Home Teaching The Best Advice for New Teachers, in 5 Words or Less: 2023 Edition

The Best Advice for New Teachers, in 5 Words or Less: 2023 Edition

by Staff

Times change. The advice experienced teachers offer early-career teachers should evolve, too.

Some trusted tips are timeless, but others can be shaped by the ever-changing K-12 education landscape. In 2021, we asked experienced educators on Twitter to share their best tips for new teachers; this past month, in response to a second query, they added more advice to the list.

Find support in veteran teachers

Mentors matter. They can make a substantial difference in helping early-career educators find their footing and encouraging them to stay. In 2021, Education Week Staff Writer Elizabeth Heubeck wrote about the most effective components of mentorships to benefit new teachers.

Among experienced teachers, former mentees, and current mentors’ answers: Ensuring that mentors and mentees stay in close contact, that mentors are “impartial” and “guide from the side,” and that new teachers choose their own goals.

The article cited a 2015 study on teacher retention and mobility, which found that a very high percentage of first-year teachers who had mentors—more than 9 in 10—returned to the classroom for a second year.

EdWeek readers responding agreed with the importance of mentorship:

“Seek out a mentor teacher now.”

Ann F.

“Find veteran teachers that care. They can be your greatest treasures and cheerleaders!”

— Darliee P.

Check out what characteristics our social media followers say comprise the best mentors.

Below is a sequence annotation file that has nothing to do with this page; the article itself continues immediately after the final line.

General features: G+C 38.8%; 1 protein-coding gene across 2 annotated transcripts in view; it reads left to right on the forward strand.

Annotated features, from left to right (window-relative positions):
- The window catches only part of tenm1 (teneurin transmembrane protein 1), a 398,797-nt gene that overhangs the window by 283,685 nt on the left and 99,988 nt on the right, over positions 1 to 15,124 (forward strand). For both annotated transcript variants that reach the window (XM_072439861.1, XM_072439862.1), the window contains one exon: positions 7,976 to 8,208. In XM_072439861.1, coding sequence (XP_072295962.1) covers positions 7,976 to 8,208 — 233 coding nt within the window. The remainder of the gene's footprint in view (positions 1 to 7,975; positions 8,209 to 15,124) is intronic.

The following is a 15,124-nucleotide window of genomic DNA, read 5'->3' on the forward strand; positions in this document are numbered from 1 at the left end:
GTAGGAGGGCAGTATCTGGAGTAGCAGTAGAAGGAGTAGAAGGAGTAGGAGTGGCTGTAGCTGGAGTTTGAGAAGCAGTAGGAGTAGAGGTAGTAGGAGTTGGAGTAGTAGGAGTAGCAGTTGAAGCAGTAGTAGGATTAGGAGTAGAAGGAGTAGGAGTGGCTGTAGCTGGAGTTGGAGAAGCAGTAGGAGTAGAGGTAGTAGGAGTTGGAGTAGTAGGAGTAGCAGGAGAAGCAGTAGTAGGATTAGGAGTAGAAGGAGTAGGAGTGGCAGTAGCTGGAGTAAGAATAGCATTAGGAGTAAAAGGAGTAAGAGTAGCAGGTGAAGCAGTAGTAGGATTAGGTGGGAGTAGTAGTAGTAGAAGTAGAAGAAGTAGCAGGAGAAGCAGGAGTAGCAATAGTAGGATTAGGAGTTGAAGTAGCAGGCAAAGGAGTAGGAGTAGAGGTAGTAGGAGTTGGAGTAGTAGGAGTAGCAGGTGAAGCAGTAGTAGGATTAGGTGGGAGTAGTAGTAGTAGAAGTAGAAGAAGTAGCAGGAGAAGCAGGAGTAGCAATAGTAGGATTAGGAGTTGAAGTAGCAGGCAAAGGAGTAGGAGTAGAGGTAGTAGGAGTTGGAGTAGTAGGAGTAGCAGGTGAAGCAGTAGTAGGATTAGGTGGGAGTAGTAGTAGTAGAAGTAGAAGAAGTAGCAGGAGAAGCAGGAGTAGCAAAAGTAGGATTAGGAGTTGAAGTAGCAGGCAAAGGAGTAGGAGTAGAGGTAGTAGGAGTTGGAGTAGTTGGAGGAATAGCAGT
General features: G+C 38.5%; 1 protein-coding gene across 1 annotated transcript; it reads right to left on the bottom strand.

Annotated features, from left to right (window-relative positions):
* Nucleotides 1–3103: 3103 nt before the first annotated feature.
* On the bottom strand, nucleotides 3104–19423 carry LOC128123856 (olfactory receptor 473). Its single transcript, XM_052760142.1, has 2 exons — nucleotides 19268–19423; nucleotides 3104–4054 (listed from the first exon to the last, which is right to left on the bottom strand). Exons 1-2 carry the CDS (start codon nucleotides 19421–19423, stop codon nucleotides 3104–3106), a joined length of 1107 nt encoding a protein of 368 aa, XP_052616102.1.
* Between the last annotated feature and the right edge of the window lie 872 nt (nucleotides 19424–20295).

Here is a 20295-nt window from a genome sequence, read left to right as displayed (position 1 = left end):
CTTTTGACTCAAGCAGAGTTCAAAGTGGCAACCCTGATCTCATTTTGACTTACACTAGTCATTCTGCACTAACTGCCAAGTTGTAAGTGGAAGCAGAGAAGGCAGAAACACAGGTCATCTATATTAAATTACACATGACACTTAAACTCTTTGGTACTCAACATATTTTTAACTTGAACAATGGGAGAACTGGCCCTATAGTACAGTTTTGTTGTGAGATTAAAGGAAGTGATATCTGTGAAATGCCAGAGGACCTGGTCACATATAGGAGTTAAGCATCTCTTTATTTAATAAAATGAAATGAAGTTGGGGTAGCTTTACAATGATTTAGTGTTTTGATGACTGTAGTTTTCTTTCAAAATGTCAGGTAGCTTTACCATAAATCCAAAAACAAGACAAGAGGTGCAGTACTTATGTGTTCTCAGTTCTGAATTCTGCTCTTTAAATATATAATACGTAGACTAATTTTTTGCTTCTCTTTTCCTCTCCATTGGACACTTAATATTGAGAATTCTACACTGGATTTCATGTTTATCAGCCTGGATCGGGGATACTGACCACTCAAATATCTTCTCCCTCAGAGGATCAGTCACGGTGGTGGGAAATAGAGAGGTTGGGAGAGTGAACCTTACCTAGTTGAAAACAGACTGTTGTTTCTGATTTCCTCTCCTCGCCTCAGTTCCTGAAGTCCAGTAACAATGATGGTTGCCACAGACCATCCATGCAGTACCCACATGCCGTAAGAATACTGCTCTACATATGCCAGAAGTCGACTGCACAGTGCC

Set boundaries

A 2022 nationally representative survey of teachers found that the typical teacher works about 54 hours a week, promptingconversations about “quiet quitting” and not working outside of contract hours.

Many commenters pointed to learning how to set solid boundaries as an essential skill for early-career teachers.

“Work will be there tomorrow.”

— Mark W.

“Take the mental health day.”

— Megan H.

“It’s ok to say no.”

— Evan H.

Set yourself up for success

Novice educators must learn to be theiown advocate. This can be in the form of remembering you’re the expert when it comes to your classroom or getting ahead of your retirement planning.

“Know your professional worth.”

— Stacey W.

“Always document, know your rights.”

— Brooke R.

“Start saving for retirement now.”

— Andrea G.

Keep a positive mindset

Keeping an optimistic outlook can be helpful for anyone struggling to push through those tough days.

But educators should make sure that doesn’t tip over into toxic positivity —or the papering over of legitimate feelings of anxiety, stress, or despair with saccharine, out-of-the-box phrases like, “look at the good things you’ve got.” Thatdoesn’t promote resilience in children or adults, said Marc Brackett, the director of the Yale Center for Emotional Intelligence in a 2021 EdWeek article.

“Do not take anything personally.”

— Cindy H.

Look for the good.

— Mary Ann N.

“You will learn. Have patience.”

— Dan W.

“One day at a time.”

— Missy L.

Respect your team

From paraprofessionals to bus drivers, schools rely on many different roles to run smoothly. It can be incredibly rewarding and helpful to connect with colleagues both inside and outside the classroom.

“Be nice to support staff.”

— Veda M.

“MVPs are the secretary and custodian!”

— Valarie W.

“Treat all staff as equals.”

— Jenny G.

Remember your why

“It won’t get any easier. It will get better, though, because you will get better,” wrote Justin Minkel in a 2019 Education Week Opinion essay.

Teaching is not an easy profession, but showing yourself some grace, and remembering what drove you to teach can help make it a rewarding one.

“Always remember why you teach.”

— Kasey K.

“Toughest job you’ll ever love.”

— Jennifer M.

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